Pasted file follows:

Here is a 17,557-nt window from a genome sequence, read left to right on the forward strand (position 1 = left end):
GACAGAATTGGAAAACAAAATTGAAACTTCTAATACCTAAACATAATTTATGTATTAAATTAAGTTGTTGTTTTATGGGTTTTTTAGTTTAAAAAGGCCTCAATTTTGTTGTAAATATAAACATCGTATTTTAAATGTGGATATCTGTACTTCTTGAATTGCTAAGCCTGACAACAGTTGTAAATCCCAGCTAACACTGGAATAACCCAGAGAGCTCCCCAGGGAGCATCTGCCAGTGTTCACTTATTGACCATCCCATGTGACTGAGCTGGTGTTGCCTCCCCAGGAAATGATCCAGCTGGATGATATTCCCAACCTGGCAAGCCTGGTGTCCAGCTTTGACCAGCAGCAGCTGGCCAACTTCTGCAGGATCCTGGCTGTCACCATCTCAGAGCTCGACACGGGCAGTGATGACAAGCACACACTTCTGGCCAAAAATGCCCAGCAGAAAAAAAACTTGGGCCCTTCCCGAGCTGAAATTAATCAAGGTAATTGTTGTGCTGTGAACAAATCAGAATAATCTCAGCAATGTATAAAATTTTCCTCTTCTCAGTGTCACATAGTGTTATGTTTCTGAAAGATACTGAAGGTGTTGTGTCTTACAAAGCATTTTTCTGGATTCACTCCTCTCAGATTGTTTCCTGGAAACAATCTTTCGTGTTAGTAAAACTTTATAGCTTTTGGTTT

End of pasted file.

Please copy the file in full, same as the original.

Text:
Here is a 17,557-nt window from a genome sequence, read left to right on the forward strand (position 1 = left end):
GACAGAATTGGAAAACAAAATTGAAACTTCTAATACCTAAACATAATTTATGTATTAAATTAAGTTGTTGTTTTATGGGTTTTTTAGTTTAAAAAGGCCTCAATTTTGTTGTAAATATAAACATCGTATTTTAAATGTGGATATCTGTACTTCTTGAATTGCTAAGCCTGACAACAGTTGTAAATCCCAGCTAACACTGGAATAACCCAGAGAGCTCCCCAGGGAGCATCTGCCAGTGTTCACTTATTGACCATCCCATGTGACTGAGCTGGTGTTGCCTCCCCAGGAAATGATCCAGCTGGATGATATTCCCAACCTGGCAAGCCTGGTGTCCAGCTTTGACCAGCAGCAGCTGGCCAACTTCTGCAGGATCCTGGCTGTCACCATCTCAGAGCTCGACACGGGCAGTGATGACAAGCACACACTTCTGGCCAAAAATGCCCAGCAGAAAAAAAACTTGGGCCCTTCCCGAGCTGAAATTAATCAAGGTAATTGTTGTGCTGTGAACAAATCAGAATAATCTCAGCAATGTATAAAATTTTCCTCTTCTCAGTGTCACATAGTGTTATGTTTCTGAAAGATACTGAAGGTGTTGTGTCTTACAAAGCATTTTTCTGGATTCACTCCTCTCAGATTGTTTCCTGGAAACAATCTTTCGTGTTAGTAAAACTTTATAGCTTTTGGTTT